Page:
However, Linden continued to make calls to Whitman, and sent another mailgram to Whitman in Missouri on March 31, 1983, which stated:
As of this date you have not responded to our mailgram to you dated March 17, 1983, asking for your response within five days. I have talked to you twice and tried to several other times without resolving the issue.
As Golden State Strawberries, seller, I am notifying you, Food Service Systems, buyer, per Consolidated Processors sales contract # 3719, dated June 11, 1982, that we have 10,800 thirty pound tins of 4 plus 1 sliced strawberries still remaining for your account per the above contract. If there is any unshipped product on April 30th, 1983, any unshipped product will be transferred in storage into your name and invoiced.
This mailgram is to inform you that we will perform in full under this contract and demand that you also perform.
On April 30, 1983, GSS caused a warehouse transfer to be issued at Packers Cold Storage, Inc., in California, transferring 10,800 tins from the name of GSS to that of FSS. The storage warehouse sent an invoice for the storage of these strawberries to FSS in care of Coastal. On the same date, GSS sent its own invoice for all the strawberries, in the amount of $239,760.00, to FSS in care of Coastal. A second invoice from the storage warehouse was sent to FSS in care of Coastal on May 31, 1983. Coastal forwarded all of these invoices to IFMAL.
On May 17, 1983, plaintiffs filed the instant lawsuit in the Circuit Court of St. Louis County, State of Missouri. Defendant removed it to this Court pursuant to 28 U.S.C. § 1441(a). This is an action for declaratory, injunctive and damages relief. In Count I plaintiffs seek a declaration that plaintiffs do not have a contract with defendant. In Counts II and III plaintiffs allege that defendant intentionally and tortiously interfered with a contract between plaintiffs, and plaintiffs seek an injunction against defendant's alleged interference plus actual and punitive damages for such interference. In all the counts, plaintiffs allege that Coastal was the agent of GSS.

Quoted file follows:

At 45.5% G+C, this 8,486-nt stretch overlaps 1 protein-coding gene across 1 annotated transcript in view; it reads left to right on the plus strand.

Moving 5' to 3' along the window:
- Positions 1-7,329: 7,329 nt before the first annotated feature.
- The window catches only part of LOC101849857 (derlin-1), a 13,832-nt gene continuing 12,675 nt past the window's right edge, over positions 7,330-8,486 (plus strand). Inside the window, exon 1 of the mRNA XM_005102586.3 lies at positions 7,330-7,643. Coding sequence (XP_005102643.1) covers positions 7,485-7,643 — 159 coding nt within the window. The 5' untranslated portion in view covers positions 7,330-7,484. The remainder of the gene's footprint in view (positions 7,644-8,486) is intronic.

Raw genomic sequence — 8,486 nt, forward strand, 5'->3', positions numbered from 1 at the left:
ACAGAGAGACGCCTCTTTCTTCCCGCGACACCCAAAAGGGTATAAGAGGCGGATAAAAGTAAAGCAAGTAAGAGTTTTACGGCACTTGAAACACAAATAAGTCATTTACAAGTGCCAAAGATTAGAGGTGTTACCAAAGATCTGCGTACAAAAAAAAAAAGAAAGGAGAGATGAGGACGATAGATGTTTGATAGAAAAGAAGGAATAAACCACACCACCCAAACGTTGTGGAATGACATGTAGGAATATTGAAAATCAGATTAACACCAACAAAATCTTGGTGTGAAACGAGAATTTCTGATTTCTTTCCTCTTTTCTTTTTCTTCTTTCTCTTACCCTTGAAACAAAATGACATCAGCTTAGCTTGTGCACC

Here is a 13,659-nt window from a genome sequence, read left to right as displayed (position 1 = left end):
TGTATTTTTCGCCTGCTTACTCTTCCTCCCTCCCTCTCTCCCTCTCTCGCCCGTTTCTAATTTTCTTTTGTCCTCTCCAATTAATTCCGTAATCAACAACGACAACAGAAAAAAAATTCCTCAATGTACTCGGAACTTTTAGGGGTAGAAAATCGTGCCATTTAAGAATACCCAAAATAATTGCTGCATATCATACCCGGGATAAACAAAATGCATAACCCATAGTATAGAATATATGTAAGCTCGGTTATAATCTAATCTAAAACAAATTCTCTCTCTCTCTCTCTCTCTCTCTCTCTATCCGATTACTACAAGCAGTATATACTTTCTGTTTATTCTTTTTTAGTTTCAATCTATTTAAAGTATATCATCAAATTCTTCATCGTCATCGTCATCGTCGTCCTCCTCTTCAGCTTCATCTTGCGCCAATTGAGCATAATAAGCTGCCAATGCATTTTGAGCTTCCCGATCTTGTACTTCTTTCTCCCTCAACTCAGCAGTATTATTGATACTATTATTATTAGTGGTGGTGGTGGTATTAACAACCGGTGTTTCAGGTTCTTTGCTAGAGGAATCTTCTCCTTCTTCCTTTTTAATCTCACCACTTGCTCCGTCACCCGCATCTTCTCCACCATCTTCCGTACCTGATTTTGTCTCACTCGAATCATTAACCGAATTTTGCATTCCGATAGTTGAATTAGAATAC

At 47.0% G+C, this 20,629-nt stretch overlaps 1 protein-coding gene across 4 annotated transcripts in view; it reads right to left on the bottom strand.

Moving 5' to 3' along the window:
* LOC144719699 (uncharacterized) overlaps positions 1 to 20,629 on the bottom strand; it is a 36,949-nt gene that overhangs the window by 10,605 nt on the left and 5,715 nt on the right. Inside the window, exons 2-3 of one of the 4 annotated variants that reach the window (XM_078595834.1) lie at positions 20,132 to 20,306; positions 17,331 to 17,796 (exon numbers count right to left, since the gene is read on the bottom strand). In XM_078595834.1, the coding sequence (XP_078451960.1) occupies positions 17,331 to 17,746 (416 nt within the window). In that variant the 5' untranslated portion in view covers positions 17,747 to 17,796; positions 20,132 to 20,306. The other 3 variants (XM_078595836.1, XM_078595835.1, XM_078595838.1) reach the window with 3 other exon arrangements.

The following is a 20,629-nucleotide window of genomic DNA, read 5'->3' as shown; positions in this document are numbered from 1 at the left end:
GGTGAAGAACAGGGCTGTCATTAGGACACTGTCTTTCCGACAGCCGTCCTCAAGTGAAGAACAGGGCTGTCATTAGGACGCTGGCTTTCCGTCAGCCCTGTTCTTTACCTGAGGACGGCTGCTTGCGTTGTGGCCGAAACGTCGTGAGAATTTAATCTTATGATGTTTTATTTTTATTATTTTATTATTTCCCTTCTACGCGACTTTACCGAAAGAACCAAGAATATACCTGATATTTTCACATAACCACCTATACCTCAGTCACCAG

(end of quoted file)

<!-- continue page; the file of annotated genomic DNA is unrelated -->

Plaintiffs obtained service on defendant through Missouri's Long-Arm Statute, § 506.500, R.S.Mo. (1982), pursuant to Federal Rule of Civil Procedure 4. Defendant moved to dismiss for lack of personal jurisdiction. A ruling on defendant's motion was held in abeyance pending discovery, which has now been completed.
II. MOTION TO DISMISS FOR LACK OF PERSONAL JURISDICTION:
In passing on a motion to dismiss for lack of jurisdiction over a non-resident, a federal diversity court is required to engage in a two-step inquiry: first, whether defendant committed one of the acts enumerated in the longarm statute; and second, whether the exercise of personal jurisdiction over defendant does not violate the due process clause of the Fourteenth Amendment. The Land-O-Nod Company v. Bassett Furniture Industries, Inc., 708 F.2d 1338 (8th Cir. 1983); Scullin Steel Co. v. National Railway Utilization Corp., 676 F.2d 309, 312 (8th Cir.1982). Plaintiffs, the parties that are seeking to invoke federal jurisdiction, have the burden of establishing that jurisdiction exists, and this burden *1109 may not be shifted to the party challenging the jurisdiction. Mountaire Feeds, Inc., v. Argo Impex, S.A., 677 F.2d 651, 653 (8th Cir.1982). While the facts are viewed in the light most favorable to the plaintiffs, "there must nonetheless be some evidence upon which a prima facie showing of jurisdiction may be found to exist ...." Aaron Ferer & Sons Co. v. Diversified Metals Corp., 564 F.2d 1211, 1215 (8th Cir.1977) (citations omitted). See also Data Disc, Inc., v. Systems Technology Associates, Inc., 557 F.2d 1280, 1285 (9th Cir.1977) (plaintiff need only make a prima facie showing of jurisdictional facts through submission of affidavits plus discovery materials); 4 Wright & Miller, Federal Practice and Procedure: Civil § 1068 at 250 (1969).